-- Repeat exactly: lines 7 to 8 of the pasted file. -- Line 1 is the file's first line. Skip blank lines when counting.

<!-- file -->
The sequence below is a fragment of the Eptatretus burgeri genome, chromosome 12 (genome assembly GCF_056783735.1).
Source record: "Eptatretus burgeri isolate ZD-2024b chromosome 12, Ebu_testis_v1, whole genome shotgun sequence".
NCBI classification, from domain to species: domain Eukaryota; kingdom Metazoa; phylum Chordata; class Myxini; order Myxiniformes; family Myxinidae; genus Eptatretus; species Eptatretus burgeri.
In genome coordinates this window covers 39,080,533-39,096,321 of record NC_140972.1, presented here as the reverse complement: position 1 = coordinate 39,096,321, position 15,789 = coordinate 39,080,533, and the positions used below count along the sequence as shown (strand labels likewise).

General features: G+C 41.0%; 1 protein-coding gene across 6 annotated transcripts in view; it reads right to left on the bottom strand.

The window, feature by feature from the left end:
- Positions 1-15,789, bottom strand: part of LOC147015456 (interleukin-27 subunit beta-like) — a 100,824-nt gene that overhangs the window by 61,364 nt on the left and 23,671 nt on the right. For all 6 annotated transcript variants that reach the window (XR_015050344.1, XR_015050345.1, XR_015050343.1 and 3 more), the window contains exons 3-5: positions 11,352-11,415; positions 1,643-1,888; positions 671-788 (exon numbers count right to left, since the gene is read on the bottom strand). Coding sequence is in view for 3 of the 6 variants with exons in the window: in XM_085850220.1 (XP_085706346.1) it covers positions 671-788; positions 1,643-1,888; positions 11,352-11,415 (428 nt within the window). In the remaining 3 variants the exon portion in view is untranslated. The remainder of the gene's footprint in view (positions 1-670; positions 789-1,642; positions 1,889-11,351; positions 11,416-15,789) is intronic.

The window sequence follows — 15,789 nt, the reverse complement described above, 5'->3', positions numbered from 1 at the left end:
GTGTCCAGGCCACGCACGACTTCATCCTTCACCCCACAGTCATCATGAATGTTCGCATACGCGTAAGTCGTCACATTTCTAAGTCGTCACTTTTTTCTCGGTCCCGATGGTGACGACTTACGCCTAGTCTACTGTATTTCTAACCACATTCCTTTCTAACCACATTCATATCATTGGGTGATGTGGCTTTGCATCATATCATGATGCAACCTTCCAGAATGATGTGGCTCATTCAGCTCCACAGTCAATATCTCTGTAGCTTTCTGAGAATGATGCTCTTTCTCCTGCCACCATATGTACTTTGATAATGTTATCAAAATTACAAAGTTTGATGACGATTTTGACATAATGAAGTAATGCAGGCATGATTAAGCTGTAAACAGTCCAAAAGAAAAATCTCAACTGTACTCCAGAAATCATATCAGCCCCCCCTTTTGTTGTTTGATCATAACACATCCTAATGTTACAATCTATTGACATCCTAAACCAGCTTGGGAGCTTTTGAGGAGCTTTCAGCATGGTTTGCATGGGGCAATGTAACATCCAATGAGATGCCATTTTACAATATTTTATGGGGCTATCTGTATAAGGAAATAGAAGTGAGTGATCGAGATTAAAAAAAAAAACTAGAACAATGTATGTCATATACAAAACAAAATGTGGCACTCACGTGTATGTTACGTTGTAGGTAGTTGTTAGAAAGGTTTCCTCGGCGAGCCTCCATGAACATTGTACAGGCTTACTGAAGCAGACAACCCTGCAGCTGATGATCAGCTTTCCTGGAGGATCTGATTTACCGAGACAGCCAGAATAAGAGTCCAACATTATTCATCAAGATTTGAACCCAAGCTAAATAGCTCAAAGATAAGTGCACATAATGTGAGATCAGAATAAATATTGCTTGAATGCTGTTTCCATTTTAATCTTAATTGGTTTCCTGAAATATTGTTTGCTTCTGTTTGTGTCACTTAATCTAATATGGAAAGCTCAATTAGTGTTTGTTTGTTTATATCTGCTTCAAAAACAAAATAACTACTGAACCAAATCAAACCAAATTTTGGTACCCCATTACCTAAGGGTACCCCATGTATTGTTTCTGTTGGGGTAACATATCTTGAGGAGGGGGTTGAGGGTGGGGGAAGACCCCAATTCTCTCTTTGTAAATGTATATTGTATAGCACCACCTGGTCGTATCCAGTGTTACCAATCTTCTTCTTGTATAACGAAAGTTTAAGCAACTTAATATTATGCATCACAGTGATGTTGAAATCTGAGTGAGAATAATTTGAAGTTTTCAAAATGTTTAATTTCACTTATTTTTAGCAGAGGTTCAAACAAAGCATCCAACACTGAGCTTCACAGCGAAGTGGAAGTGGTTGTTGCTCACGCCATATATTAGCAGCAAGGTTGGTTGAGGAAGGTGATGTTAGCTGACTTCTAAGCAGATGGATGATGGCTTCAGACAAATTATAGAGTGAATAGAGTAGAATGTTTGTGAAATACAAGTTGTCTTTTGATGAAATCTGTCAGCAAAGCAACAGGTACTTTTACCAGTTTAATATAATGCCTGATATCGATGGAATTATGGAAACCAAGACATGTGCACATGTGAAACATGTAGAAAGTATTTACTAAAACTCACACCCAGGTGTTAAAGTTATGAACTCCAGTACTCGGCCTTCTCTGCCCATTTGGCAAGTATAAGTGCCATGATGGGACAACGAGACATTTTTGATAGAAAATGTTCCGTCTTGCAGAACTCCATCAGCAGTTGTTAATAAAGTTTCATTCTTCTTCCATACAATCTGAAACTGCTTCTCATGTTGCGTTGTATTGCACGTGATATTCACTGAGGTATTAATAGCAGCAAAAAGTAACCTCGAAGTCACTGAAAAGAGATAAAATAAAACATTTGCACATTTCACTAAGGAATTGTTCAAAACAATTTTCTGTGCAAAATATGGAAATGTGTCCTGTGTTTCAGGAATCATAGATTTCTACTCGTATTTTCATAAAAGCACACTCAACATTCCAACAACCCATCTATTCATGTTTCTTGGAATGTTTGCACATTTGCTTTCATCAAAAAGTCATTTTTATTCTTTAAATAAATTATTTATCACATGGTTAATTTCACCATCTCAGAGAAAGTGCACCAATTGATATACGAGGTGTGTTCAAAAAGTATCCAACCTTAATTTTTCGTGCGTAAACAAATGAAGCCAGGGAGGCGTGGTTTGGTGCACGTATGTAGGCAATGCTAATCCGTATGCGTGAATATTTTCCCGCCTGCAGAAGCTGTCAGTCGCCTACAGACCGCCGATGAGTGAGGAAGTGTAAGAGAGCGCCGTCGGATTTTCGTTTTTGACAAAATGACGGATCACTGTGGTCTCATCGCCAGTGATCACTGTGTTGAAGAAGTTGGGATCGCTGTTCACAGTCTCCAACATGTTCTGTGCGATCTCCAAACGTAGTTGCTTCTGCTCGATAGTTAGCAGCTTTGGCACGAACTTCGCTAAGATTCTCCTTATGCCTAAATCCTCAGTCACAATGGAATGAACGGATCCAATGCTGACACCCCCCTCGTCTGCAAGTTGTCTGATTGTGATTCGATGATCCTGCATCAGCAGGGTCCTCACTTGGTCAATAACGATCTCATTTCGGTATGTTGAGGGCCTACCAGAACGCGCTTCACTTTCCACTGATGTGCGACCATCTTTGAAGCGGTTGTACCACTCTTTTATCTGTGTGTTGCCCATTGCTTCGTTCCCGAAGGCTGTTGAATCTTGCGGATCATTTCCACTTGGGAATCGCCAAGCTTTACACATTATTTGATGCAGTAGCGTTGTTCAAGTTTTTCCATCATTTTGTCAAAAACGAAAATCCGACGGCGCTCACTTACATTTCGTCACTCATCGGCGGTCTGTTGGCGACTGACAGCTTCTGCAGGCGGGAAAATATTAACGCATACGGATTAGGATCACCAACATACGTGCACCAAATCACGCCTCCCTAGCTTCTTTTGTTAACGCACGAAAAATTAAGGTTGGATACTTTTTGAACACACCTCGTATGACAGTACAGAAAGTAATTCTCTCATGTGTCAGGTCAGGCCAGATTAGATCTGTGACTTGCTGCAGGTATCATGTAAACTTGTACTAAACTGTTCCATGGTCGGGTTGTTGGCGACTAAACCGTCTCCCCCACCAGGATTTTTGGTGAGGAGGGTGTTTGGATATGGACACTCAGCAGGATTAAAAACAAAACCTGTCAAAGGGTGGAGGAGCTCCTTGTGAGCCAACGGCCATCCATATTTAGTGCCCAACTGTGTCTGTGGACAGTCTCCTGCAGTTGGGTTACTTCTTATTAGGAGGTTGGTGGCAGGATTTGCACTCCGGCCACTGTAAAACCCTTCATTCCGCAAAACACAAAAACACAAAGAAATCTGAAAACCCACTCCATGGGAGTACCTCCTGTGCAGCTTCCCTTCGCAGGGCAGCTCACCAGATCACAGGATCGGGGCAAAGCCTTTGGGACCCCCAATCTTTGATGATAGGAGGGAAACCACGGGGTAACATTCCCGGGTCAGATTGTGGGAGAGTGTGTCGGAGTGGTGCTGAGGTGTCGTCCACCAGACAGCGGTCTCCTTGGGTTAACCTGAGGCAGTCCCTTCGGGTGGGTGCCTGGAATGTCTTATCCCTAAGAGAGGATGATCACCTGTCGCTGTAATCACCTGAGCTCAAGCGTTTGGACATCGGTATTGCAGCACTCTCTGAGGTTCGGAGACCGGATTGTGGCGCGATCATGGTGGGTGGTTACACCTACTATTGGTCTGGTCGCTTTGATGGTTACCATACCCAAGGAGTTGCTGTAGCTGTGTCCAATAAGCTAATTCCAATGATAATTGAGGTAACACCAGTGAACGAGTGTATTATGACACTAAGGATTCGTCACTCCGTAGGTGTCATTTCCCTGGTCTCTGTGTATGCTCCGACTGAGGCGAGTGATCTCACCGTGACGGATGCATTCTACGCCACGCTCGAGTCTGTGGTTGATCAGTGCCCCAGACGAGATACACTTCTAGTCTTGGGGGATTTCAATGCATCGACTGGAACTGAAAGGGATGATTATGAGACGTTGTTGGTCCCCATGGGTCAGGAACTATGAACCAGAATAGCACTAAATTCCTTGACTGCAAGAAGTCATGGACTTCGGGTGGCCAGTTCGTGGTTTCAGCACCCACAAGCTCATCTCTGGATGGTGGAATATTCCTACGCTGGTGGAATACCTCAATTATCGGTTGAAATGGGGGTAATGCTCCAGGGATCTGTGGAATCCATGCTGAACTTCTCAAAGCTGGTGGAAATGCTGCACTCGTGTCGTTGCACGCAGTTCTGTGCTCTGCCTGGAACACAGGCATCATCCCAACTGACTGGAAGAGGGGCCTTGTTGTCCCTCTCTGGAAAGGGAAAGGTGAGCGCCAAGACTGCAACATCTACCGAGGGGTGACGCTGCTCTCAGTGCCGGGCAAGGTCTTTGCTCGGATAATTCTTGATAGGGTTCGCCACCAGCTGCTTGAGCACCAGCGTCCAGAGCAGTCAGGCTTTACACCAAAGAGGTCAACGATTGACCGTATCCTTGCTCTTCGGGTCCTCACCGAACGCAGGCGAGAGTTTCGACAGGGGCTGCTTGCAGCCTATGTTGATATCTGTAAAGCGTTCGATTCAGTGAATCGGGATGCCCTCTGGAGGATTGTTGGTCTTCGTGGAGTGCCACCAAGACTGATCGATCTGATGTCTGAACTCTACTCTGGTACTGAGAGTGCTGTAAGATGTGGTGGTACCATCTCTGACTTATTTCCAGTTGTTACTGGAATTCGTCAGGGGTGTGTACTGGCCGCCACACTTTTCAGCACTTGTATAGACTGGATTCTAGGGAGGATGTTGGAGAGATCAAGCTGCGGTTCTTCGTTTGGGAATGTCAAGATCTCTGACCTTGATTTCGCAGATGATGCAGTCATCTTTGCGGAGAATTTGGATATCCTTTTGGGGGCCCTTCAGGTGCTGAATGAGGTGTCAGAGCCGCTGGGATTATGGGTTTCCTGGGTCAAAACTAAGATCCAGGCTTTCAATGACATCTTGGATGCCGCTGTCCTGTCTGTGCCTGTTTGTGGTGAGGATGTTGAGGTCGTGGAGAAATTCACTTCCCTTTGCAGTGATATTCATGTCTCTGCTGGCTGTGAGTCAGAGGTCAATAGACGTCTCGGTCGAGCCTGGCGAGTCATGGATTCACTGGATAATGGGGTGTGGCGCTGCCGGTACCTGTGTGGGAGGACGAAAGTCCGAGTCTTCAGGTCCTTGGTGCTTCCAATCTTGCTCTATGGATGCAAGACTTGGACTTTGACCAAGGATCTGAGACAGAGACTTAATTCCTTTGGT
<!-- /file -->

- Positions 1-15,789, bottom strand: part of LOC147015456 (interleukin-27 subunit beta-like) — a 100,824-nt gene that overhangs the window by 61,364 nt on the left and 23,671 nt on the right. For all 6 annotated transcript variants that reach the window (XR_015050344.1, XR_015050345.1, XR_015050343.1 and 3 more), the window contains exons 3-5: positions 11,352-11,415; positions 1,643-1,888; positions 671-788 (exon numbers count right to left, since the gene is read on the bottom strand). Coding sequence is in view for 3 of the 6 variants with exons in the window: in XM_085850220.1 (XP_085706346.1) it covers positions 671-788; positions 1,643-1,888; positions 11,352-11,415 (428 nt within the window). In the remaining 3 variants the exon portion in view is untranslated. The remainder of the gene's footprint in view (positions 1-670; positions 789-1,642; positions 1,889-11,351; positions 11,416-15,789) is intronic.

The window sequence follows — 15,789 nt, the reverse complement described above, 5'->3', positions numbered from 1 at the left end: